This species have small (up to 23 mm), pale brown, thin ovate-oblong shells, minutely sculptured by fine spiral lines, with a reflexed and delicate thin lip and a comparatively large protoconch decorated by spiral threads. This is the smallest species in the Strophocheilidae.

Distribution and remarks.

Freirina (28°30'S, 71°04'W) and Huasco (28°20'S, 71°15'W) (Stuardo and Vega 1985). This is the northernmost record for the species.

Chiliborus pachychilus (Pfeiffer, 1842)


Figs 2.5–2.8, Table 2
Bulimus pachychilus Pfeiffer, 1842: 48–49. Bulimus pachycheilus: Reeve 1848: 5, pl. 15, fig. 87. Strophocheilus pachychilus: Pilsbry 1895: 35, pl. 12, figs 63–64. Strophocheilus (Chiliborus) pachychilus: Pilsbry 1926: 6; Bequaert 1948: 184, pl. 8, figs 2, 4. Chiliborus pachychilus: Stuardo and Vega 1985: 129.
Material examined.

Chañaral de Aceituno (29°01'35"S, 71°26'20"W), Commune of Freirina, February 2008, RCG (unnumbered), 33 specimens. MZUC 39615.


This species has ovate-oblong, shells (up to 39 mm), with a thin, brownish periostracum and a slightly flattened apex. They are easily distinguished by their solid and thick whitish shell and their thickened, lamellate outer lip. On magnification the surface of the shell has a rugose appearance, especially in the subsutural area, due to very fine spiral threads crossed by thin axial lines (Fig. 2.8).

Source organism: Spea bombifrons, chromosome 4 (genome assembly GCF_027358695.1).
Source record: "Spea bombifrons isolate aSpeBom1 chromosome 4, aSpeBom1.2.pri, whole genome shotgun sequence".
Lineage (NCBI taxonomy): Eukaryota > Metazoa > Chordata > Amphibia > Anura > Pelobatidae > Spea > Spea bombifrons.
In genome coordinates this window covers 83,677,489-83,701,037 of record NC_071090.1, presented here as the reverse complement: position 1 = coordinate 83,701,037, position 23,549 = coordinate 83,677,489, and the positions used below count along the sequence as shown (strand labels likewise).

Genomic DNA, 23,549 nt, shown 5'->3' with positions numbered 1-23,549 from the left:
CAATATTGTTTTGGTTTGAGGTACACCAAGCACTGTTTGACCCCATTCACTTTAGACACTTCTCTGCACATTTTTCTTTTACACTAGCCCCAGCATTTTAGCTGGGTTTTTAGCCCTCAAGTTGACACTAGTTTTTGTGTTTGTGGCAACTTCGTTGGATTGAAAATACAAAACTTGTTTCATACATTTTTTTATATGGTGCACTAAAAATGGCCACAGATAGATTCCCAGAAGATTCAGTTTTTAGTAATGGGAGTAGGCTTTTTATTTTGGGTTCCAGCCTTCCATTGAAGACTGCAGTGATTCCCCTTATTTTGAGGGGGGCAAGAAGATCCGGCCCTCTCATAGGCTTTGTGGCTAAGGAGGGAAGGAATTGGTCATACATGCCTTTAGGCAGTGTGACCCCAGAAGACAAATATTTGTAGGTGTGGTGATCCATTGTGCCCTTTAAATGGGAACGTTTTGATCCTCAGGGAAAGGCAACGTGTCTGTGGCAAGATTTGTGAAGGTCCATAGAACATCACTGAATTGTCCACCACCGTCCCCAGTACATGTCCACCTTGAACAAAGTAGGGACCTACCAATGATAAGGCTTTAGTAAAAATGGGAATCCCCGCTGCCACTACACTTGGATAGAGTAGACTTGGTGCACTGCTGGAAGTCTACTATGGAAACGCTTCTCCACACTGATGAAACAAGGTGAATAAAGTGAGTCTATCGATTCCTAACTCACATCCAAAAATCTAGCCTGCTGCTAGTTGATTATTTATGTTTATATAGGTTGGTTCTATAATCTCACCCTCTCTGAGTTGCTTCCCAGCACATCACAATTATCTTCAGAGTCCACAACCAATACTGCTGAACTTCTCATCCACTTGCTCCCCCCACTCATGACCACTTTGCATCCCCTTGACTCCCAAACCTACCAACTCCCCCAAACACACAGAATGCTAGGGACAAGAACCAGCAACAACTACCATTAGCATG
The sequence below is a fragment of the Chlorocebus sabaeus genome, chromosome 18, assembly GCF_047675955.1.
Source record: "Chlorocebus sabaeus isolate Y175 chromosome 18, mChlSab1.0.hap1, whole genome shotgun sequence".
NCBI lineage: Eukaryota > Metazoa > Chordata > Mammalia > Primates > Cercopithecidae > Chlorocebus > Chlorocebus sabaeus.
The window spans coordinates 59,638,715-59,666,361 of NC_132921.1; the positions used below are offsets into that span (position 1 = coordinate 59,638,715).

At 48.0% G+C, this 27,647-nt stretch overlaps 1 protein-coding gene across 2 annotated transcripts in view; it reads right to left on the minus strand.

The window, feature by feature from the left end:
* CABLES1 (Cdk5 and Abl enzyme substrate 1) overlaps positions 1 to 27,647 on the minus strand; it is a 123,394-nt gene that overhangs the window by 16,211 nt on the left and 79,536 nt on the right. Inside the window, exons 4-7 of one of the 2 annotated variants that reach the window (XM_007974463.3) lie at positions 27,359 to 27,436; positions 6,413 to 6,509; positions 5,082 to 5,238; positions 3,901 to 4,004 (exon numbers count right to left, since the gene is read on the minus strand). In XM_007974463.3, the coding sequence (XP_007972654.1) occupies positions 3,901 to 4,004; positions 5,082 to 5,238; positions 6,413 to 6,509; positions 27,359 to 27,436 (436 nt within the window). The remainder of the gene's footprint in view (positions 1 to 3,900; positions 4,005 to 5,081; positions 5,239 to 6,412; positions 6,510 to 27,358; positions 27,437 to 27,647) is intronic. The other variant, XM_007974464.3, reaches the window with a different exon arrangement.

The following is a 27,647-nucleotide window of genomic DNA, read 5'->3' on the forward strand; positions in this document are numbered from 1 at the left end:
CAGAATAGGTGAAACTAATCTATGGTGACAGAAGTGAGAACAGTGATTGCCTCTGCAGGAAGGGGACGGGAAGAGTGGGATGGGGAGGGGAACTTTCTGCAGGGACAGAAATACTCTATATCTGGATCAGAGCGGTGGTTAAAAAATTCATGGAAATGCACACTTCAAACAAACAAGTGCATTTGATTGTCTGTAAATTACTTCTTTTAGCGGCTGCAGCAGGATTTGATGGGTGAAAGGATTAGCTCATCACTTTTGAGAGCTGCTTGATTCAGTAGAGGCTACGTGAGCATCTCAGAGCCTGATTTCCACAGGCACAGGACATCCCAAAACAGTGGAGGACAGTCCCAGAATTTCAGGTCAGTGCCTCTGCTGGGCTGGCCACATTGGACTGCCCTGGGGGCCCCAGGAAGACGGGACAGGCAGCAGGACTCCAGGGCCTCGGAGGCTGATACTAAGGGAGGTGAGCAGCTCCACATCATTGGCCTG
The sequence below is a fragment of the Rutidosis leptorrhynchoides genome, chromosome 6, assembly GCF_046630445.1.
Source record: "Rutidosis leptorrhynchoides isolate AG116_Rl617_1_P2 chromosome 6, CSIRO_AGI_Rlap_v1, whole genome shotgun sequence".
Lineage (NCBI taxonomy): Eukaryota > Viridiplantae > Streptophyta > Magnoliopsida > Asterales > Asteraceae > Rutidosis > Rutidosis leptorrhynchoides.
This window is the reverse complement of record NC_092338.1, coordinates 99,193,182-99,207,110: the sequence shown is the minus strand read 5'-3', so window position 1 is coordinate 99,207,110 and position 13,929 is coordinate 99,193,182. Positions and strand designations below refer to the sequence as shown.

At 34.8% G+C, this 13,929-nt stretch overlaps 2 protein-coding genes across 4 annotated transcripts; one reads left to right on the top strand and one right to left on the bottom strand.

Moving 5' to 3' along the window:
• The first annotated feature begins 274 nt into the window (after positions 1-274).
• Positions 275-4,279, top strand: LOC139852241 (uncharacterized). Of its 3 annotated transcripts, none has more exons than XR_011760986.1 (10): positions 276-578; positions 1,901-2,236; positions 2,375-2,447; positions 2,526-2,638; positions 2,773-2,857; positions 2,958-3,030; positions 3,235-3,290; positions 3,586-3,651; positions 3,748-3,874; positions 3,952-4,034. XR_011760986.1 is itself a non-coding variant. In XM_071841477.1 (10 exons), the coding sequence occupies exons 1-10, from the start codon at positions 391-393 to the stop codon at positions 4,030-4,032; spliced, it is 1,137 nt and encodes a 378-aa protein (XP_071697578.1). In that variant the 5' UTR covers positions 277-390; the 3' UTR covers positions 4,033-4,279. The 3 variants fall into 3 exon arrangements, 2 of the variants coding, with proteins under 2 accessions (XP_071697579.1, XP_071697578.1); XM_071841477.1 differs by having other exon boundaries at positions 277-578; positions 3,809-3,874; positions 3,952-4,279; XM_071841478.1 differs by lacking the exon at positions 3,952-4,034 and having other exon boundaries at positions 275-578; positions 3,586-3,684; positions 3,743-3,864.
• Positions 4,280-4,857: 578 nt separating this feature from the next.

Figure 2.

Chiliborus shells. Chiliborus bridgesii, Pajonales Bay, Province of Copiapó, 20.3 mm: 1 Ventral view2 Dorsal view3 Detail of protoconch 4 Juvenile shell. Chiliborus pachychilus, Chañaral de Aceituno, Province of Huasco, 37.3 mm: 5 Ventral view 6 Dorsal view7 Detail of protoconch 8 Detail of sculpture. Chiliborus rosaceus, Los Molles, Valparaiso Region, 61.9 mm: 9 Ventral view10 Dorsal view11 Detail of protoconch 12 Detail of suture and sculpture13 Ventral view of an orangish specimen, Pichidangui, Valparaiso Region, 74. 5 mm14 Preserved epiphragm15 Detail of protoconch.

Figure 3.

Plectostylus shells. Plectostylus broderipii, Aguas Verdes, Commune of Caldera, 24 mm: 1 Ventral view2 Dorsal view. El Morro hill, Commune of Caldera, 28.8 mm: 3 Ventral view4 Dorsal view 5 Detail of protoconchPlectostylus coturnix, El Morro hill, Commune of Caldera, 27.5 mm: 6 Detail of protoconch7 Ventral view8 Dorsal view 9 Detail of sculpture. Plectostylus elegans, Barranquilla, Commune of Caldera, 24 mm: 10 Ventral view11 Dorsal view 12 Detail of sculpture. 13 Detail of protoconch. 14 Juvenile shell. Plectostylus punctulifer, Fray Jorge National Park, Coquimbo Region, Chile, 20.2 mm: 15 Ventral view16 Dorsal view 17 Detail of sculpture. 18 Detail of protoconch. Plectostylus variegatus, Vallenar, Province of Huasco, 50.5 mm.: 19 Ventral view20 Dorsal view21 Detail of sculpture.

Distribution and remarks.